• Rind S. 1984. The blood fluke Ornithobilharzia canaliculata (Rudolphi, 1819) (Trematoda: Schistosomatidae) from the gull Larus dominicanus at Lyttleton, New Zealand. Mauri Ora, 11, 71-75Google Scholar

  • Roca V., Lafuente M., Carbonell E. 1999. Helminth communities in Audouin’s gulls, Larus audouinii from Chafarinas Islands (western Mediterranean). Journal of Parasitology, 85, 984-986Google Scholar

  • Ruiz X., Oro D., Gonzalez-Solis J. 1995. Incidence of a Haemoproteus lari parasitemia in a threatened gull: Larus audouinii. Ornis Fennica, 72, 159-164Google Scholar

  • Rusticali R., Scarton F., Valle R. 1999. Habitat selection and hatching success of Eurasian Oystercatchers in relation to nesting Yellow-legged Gulls and human presence. Waterbirds, 22, 367-375CrossrefGoogle Scholar

  • Sanmartin M., Cordeiro-Paredes J. A., Alvarez M., Leiro J.. 2005. Helminth fauna of the yellow-legged gull Larus cachinnans in Galicia, north-west Spain. Journal of Helminthology, 79, 361-371. DOI: 10.1079/JOH2005309 CrossrefGoogle Scholar

  • Schmidt G.D. 1986. CRC handbook of tapeworm identification. CRC press, Boca Raton, FL Skrjabin K.I., Shikhobalova N.P. 1951. Part I. Suborder Oxyurata Google Scholar

  • Skarjabin, 1923. In: (K. I. Skrjabin) Key to parasitic nematodes. Oxyurata and Ascaridata. Vol. 2. Akademiya Nauk SSSR Publishers, Moscow, 3-419Google Scholar

  • Temirova S.I., Skrjabin A.S. 1978. Tetrabotriaty i mezotsestoidaty lentochnye gel’minty ptits i mlekopitaiushchikh. OsnovyTsestodologii 9. Akademiia Nauk SSSR, Izdatel’stvo Nauka, Moskva Verdiell D.C. 2010. Ictiofauna de las zonas someras litorales del Mar Menor (SE Peninsula Iberica): parametros de su biologia y relaciones con el habitat. PhD Thesis. University of Murcia, Spain Vermeil C., Marguet S. 1967. Sur le diagnostic des larves d’ornithodores du complexe coniceps-capensis (Acarina: Argasidae) Ornithodoros coniceps (Canestrini 1890) maritimus n. ssp. prevaut dans les lles de basse Bretagne. Acarologia, 9, 557-565Google Scholar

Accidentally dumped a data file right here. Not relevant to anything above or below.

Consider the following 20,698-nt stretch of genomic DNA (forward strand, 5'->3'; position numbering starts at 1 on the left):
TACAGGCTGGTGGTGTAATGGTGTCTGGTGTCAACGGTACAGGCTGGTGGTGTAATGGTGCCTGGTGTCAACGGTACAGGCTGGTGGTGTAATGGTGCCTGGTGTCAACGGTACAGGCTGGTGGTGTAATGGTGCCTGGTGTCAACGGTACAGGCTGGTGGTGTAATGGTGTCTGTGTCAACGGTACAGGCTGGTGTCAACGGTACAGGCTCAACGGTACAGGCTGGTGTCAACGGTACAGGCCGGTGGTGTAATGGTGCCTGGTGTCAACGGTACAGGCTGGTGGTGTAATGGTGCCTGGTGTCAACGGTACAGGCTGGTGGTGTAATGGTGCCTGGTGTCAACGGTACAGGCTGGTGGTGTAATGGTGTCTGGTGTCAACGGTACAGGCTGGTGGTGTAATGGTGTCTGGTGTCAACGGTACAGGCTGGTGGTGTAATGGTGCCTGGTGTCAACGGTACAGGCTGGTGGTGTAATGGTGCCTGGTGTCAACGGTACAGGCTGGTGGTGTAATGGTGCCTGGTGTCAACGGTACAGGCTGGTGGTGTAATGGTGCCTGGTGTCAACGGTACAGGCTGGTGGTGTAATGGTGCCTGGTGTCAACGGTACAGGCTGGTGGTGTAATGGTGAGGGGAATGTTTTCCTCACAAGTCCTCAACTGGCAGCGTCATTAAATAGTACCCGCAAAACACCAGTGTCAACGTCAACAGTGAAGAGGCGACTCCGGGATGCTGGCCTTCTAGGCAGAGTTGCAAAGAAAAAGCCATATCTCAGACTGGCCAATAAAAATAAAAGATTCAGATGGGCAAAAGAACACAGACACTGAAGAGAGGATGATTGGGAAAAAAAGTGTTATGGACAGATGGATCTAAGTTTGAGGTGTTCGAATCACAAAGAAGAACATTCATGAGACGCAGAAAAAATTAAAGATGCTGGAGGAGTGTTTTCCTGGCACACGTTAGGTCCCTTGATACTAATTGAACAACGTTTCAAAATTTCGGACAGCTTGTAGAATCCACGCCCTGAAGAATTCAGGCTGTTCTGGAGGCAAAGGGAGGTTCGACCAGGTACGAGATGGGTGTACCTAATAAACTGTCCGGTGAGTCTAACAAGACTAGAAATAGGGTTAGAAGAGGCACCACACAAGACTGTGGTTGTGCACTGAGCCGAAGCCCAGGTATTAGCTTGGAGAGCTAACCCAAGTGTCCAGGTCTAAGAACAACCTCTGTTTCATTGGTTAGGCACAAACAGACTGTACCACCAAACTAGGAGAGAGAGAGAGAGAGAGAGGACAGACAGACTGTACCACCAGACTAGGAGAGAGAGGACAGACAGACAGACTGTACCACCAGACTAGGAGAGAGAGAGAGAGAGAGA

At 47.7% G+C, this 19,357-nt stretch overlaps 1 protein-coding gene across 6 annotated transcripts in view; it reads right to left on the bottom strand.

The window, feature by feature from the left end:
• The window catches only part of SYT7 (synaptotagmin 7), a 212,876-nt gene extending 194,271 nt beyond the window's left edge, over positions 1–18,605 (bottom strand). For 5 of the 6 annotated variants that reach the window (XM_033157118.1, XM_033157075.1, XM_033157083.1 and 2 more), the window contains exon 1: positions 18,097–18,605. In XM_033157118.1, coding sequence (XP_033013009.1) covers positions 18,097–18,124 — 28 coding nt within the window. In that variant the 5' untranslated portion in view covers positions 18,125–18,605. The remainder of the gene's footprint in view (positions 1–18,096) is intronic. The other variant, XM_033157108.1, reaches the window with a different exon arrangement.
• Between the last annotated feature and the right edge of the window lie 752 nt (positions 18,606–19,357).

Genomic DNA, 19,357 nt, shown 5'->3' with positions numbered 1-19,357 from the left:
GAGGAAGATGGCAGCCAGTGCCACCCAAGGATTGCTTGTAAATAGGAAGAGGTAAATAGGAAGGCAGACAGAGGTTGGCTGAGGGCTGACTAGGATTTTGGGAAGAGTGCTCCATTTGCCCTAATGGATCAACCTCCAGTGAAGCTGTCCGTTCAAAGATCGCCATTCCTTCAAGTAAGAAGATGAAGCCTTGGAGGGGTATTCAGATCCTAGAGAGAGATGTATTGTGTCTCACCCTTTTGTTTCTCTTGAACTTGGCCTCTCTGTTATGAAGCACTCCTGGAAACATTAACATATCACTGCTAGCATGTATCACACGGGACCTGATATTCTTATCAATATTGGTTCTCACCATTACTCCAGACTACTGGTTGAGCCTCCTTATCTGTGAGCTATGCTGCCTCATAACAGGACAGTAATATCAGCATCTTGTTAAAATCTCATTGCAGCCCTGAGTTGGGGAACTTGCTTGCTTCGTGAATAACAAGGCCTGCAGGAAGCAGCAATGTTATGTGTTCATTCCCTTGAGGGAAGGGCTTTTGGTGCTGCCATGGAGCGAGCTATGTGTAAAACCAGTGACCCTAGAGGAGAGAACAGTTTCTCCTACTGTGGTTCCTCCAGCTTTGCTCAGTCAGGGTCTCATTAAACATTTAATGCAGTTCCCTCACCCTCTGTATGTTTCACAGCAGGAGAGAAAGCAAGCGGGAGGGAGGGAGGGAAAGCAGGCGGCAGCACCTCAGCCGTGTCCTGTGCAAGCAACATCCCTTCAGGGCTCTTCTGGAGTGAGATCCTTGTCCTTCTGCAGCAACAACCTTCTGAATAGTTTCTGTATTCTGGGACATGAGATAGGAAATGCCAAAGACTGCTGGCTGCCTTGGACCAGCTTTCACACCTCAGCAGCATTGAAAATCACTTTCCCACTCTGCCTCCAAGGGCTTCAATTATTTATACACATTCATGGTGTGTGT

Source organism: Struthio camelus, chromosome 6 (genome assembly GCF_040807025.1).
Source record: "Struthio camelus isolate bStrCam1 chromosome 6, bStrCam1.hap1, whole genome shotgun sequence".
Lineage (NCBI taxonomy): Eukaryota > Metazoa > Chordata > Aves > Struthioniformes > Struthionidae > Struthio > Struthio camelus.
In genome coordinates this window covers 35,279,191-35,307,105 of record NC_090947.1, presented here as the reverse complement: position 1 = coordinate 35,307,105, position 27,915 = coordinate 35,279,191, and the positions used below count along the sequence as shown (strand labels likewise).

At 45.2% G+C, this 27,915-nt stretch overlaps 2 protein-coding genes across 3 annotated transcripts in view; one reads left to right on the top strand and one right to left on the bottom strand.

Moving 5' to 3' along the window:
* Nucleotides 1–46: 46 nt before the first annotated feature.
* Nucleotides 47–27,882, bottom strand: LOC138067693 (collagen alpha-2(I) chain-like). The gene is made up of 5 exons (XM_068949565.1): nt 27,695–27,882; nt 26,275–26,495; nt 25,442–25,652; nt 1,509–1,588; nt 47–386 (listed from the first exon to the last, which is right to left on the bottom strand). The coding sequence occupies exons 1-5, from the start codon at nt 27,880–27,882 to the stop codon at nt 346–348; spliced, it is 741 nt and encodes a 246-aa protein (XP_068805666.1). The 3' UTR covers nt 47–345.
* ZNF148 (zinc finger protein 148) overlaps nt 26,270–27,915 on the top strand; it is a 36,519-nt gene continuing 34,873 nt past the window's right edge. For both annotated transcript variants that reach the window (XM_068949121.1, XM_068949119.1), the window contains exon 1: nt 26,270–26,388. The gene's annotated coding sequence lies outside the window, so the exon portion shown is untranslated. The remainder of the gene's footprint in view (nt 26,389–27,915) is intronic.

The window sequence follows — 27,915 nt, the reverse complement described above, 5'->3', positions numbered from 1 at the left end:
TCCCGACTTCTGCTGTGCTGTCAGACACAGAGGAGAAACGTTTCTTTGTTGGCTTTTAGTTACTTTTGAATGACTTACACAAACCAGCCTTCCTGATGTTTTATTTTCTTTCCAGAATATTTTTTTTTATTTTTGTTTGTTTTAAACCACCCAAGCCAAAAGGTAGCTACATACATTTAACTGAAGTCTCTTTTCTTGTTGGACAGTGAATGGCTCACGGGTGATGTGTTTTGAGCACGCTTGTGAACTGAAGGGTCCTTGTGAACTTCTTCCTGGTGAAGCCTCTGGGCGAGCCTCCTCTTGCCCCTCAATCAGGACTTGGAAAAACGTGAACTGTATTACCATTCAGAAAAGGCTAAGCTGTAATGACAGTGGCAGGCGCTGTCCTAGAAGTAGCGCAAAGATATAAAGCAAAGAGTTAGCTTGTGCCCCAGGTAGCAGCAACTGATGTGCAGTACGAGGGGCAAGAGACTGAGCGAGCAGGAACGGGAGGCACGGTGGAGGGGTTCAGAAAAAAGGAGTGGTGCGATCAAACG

• Vidal E., Medail F., Tatoni T. 1998. Is the yellow-legged gull a superabundant bird species in the Mediterranean? Impact onfauna and flora, conservation measures and research priorities. Biodiversity & Conservation, 7, 1013-1026. DOI: 10.1023/ A:1008805030578CrossrefGoogle Scholar

  • Wilson P., Tidemann C., Meischke H. 1994. Are cats on rubbish dumps a problem? In: (D.W. Paxton) Urban animal management. Proceedings of the Third National Conference on Urban Animal Management in Australia, Sydney, 163-17Google Scholar

  • Wong P.L., Anderson R.C. 1982. The transmission and development of Cosmocephalus obvelatus (Nematoda: Acuaroidea) of gulls (Laridae). Canadian Journal of Zoology, 60, 1426-1440 Google Scholar

  • Yamaguti S. 1971. Synopsis of digenetic trematodes of vertebrates. Vol. 1, 2. Keigaku Publishing Co. Tokyo, 1074 pp. Google Scholar

About the article

Received: 2014-05-28

Revised: 2014-12-08

Accepted: 2015-01-12

Published Online: 2015-03-25

Published in Print: 2015-06-01

Citation Information: Acta Parasitologica, Volume 60, Issue 2, Pages 290–297, ISSN (Online) 1896-1851, ISSN (Print) 1230-2821, DOI: https://doi.org/10.1515/ap-2015-0041.

Export Citation

© 2015 W. Stefański Institute of Parasitology, PAS.Get Permission

Citing Articles

Here you can find all Crossref-listed publications in which this article is cited. If you would like to receive automatic email messages as soon as this article is cited in other publications, simply activate the “Citation Alert” on the top of this page.

André Tomás, Maria Teresa Rebelo, and Isabel Pereira da Fonseca
Veterinary Parasitology: Regional Studies and Reports, 2017, Volume 8, Page 13

Comments (0)

Please log in or register to comment.
Log in